The United States of America may not always be united, whether we are talking states, counties, towns, villages or otherwise. But nevertheless, we remain united as a people, despite the differences of opinion.
The old adage of “You can’t please everyone all the time,” should be the theme song for local government. With members of the board elected to represent and serve all of the people, pleasing everyone is not always an easy task.
Take, for instance, the latest efforts made by the members of the town of Richfield town board. One issue, two ways of thinking. This time we’re talking the sewer and water district.
Last week the board approved a resolution that read, “The town of Richfield board supports the IDA and the Richfield Springs Industrial Park. The town is willing to grant an easement to the village of Richfield Springs to supply water and sewer to the industrial park, without creating a water district. The town board requests that our attorney notify the village and the IDA and begin to work on the easement.”
The motion was made by Councilwoman Barbara Petersen and seconded by Councilwoman Laurie Bond. All board members voted to approve the resolution, except Supervisor Wayne King, who abstained.
According to Petersen, who sponsored the resolution, this action makes it easier for the industrial park to get going and was an effort to keep it simple. It does not mean the water and sewer districts are dead, she emphasized.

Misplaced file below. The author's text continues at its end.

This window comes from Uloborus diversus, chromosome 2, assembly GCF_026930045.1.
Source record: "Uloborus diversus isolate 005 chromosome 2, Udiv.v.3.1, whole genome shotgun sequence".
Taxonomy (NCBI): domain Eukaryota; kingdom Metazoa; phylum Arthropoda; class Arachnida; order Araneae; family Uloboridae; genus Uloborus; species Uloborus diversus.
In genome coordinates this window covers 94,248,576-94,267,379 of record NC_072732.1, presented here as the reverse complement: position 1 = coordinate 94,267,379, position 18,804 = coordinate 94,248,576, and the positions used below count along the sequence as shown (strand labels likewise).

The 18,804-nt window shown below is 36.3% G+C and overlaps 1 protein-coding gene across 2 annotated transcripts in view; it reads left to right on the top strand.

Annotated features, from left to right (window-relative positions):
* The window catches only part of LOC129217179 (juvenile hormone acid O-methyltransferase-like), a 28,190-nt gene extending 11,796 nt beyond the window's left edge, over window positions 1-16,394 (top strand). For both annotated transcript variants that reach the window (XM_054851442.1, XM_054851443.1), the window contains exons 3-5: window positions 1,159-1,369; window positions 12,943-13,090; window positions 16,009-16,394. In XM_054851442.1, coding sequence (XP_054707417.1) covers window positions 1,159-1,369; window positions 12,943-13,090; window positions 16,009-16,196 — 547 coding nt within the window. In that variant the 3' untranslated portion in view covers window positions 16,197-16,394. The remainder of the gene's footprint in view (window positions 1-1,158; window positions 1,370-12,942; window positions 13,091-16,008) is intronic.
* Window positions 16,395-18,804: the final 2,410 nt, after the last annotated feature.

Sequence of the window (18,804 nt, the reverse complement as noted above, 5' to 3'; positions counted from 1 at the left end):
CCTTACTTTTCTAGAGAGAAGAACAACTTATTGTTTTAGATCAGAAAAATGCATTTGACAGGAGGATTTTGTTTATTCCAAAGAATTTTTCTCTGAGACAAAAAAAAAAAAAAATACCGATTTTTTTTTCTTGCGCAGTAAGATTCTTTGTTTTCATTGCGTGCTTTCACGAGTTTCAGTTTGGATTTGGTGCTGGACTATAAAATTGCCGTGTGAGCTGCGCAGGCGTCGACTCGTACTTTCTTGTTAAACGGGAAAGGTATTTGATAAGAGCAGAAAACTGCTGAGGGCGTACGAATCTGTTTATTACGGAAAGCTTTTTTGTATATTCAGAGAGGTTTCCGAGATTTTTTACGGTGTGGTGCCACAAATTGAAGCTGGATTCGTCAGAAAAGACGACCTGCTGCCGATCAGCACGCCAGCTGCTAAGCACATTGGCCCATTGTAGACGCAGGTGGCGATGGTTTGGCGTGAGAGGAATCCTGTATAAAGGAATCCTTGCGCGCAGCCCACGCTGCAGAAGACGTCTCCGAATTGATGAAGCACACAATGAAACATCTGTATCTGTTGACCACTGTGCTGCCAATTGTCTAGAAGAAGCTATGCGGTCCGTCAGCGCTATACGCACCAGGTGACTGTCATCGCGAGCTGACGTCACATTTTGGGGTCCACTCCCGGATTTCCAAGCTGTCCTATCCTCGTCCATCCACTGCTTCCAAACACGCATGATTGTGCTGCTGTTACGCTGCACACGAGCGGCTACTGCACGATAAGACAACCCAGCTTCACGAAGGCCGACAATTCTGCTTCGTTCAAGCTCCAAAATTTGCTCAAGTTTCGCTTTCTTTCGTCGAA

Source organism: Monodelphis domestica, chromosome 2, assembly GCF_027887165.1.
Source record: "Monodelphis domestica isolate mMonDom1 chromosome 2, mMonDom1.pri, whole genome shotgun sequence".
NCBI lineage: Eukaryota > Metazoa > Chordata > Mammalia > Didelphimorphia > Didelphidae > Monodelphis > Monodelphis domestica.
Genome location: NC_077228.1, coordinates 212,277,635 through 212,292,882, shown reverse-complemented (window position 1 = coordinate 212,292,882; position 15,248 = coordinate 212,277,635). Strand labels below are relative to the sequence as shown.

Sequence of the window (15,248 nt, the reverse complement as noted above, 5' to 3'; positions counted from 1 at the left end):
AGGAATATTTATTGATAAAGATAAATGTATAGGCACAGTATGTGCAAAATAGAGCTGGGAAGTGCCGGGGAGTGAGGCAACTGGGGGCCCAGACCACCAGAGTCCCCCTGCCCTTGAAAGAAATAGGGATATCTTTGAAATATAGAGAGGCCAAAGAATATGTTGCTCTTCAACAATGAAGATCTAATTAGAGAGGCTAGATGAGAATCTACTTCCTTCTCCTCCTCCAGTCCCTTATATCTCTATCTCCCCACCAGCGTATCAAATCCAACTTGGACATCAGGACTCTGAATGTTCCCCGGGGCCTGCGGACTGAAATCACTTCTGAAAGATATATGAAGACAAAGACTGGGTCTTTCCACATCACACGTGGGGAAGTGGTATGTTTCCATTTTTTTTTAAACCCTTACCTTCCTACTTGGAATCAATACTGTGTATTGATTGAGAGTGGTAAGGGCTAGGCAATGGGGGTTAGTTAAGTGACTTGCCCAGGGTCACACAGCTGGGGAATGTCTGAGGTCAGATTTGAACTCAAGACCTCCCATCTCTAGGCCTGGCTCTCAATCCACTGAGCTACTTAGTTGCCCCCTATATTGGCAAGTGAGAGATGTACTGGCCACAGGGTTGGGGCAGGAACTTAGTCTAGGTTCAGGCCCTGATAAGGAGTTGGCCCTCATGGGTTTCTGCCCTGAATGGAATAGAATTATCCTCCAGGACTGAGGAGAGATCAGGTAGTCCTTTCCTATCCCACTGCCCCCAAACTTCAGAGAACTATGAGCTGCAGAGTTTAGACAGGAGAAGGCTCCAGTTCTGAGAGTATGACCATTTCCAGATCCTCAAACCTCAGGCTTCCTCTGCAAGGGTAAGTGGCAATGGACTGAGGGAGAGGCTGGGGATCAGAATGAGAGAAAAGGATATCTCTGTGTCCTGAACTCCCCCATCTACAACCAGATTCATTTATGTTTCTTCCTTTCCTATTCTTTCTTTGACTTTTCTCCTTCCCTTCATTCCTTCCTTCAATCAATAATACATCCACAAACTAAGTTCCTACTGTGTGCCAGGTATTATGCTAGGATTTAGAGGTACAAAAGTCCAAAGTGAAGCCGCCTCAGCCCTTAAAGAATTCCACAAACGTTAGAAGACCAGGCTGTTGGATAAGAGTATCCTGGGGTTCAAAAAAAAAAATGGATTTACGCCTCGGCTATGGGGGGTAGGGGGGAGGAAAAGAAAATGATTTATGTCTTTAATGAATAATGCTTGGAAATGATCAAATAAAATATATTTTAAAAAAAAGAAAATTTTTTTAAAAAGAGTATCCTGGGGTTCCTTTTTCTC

King said he abstained because he thought the resolution was premature. He did voice concerns that the action “could put the kabosh on the whole industrial park.”
So the question of the day is whether the town and village will be moving forward to create a sewer and water district or not. Currently the town attorney, David Merzig, has the board’s approval to look into the matter further.
The ultimate goal of the town, according to King, is to create jobs by way of the proposed industrial park that was sited for the area. Right now no one can build at the location approved for the park because it does not have water or sewage capabilities. There is gas and electric available, but that is all. If all the utilities were in place, the park could be built, businesses would relocate there, and jobs would be available to local people.
The problem is that the village of Richfield cannot afford to put in sewer and water systems, even though the Department of Environmental Conservation and the Board of Health are saying they want a water district. The IDA was willing to fund the engineering work and maps to create the water district.
We salute all of our public officials for doing what they believe is in the best interest of their constituents, even if it means opposing viewpoints. Democracy is never easy.